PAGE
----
Cases of health workers, particularly doctors embarking on industrial action is no longer fashionable, as it have already become a regular routine in the sector. On the 12th of January 2015, Junior Doctors in the United Kingdom embarked on a 24hours strike, which they have not done in about 40years before. The 24hours industrial action nearly became a source of social disorder and generated severe debates in the parliament. In Nigeria however, doctors go on strike for much longer periods, yet the society appears normal and no one seems to be concerned. As a matter of fact, doctors embarking on industrial action is remarkably responsible for the death of many innocent Nigerian, who were unable to get medical attention because doctors refuse to work.


Employment of health officials, which supposedly should be based totally on merit after a meticulous selection process have been crippled by corrupt fingers of politics. Little wonder incompetent officials easily find themselves in the sector. The case of a senior medical practitioner in Lagos who was discovered to have used a certificate belonging to someone else to get the job remains fresh in our memories. Imagine the number of lives he must have massacred before answering the vengeful call of nemesis! The equipment and facilities that are found in public hospitals are mostly archaic, out of use and relatively inadequate. In simpler words, they are more or less machines for killing rather than saving lives.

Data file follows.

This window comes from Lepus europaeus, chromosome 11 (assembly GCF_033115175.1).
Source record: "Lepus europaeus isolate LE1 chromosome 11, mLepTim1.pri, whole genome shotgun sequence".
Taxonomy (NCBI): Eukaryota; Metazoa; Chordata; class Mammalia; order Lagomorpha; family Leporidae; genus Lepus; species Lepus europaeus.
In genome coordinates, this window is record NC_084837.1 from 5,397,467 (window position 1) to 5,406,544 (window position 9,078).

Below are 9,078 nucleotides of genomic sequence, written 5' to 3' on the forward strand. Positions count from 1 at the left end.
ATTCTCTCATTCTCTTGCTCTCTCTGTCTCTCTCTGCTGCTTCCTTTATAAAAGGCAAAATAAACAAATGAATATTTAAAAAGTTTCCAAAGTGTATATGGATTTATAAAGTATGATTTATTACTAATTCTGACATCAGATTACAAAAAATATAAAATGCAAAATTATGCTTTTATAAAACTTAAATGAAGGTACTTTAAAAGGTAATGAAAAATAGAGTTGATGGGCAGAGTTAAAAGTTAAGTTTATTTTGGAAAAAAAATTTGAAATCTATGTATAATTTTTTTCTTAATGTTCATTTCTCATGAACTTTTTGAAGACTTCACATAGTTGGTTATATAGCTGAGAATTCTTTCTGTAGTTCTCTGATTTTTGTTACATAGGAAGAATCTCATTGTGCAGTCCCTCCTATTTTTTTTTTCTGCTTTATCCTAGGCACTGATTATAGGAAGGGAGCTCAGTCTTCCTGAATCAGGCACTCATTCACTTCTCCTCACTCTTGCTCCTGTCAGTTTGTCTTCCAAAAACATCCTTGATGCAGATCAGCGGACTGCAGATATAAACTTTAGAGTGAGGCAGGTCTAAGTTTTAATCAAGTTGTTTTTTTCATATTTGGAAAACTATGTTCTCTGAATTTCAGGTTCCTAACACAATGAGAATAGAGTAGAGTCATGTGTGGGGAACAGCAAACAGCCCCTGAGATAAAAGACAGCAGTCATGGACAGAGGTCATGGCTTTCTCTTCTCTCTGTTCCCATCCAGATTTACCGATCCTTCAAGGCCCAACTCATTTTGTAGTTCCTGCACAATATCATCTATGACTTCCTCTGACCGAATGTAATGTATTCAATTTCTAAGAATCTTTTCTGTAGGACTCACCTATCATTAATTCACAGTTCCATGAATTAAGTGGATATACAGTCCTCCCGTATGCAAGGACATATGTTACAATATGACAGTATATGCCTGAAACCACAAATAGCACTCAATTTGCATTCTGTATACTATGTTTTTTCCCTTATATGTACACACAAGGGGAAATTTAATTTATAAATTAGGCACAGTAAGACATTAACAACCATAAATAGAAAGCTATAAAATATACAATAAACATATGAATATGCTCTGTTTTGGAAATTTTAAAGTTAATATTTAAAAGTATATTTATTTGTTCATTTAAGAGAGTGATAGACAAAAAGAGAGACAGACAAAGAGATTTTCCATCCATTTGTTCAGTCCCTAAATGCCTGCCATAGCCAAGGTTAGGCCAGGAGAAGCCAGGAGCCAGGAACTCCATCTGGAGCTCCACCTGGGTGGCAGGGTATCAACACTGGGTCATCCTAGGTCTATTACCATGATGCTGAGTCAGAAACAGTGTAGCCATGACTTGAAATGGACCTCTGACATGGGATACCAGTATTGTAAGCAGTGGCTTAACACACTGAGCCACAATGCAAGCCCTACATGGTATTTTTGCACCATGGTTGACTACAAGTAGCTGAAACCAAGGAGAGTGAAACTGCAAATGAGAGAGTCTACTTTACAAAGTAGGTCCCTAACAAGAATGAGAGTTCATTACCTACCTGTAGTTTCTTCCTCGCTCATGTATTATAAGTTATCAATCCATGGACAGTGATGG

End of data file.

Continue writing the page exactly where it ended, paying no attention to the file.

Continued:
Furthermore, many public hospitals are merely drug prescription outlets, with little or no drugs to administer to patients. Some hospitals on the other hand have expired and at times fake drugs, which they administer to credulous citizens, who in their desperate search for healthiness unfortunately encounter death. Reports of government clinics collecting undue money from patients continue to filter the air, yet little is done by government to check this excesses.

The many inadequacies of the Nigerian Health Sector have significantly promoted medical tourism among Nigerians who can afford the high cost of seeking medical assistance abroad. Statistics shows about 30,000 Nigerians spend a billion dollars on medical tourism per annum. If Nigeria’s health sector can be made to stand on its fit, Nigerians will not have to spend a fortune seeking health assistance outside the country. In addition, the use of traditional means for resolving health issues, which is often accompanied by a host of hazards will be drastically reduced if owners of private heath bodies, health workers, officials, relevant stakeholders and the government can come together and brainstorm on how to mitigate the many challenges of the Nigerian health sector.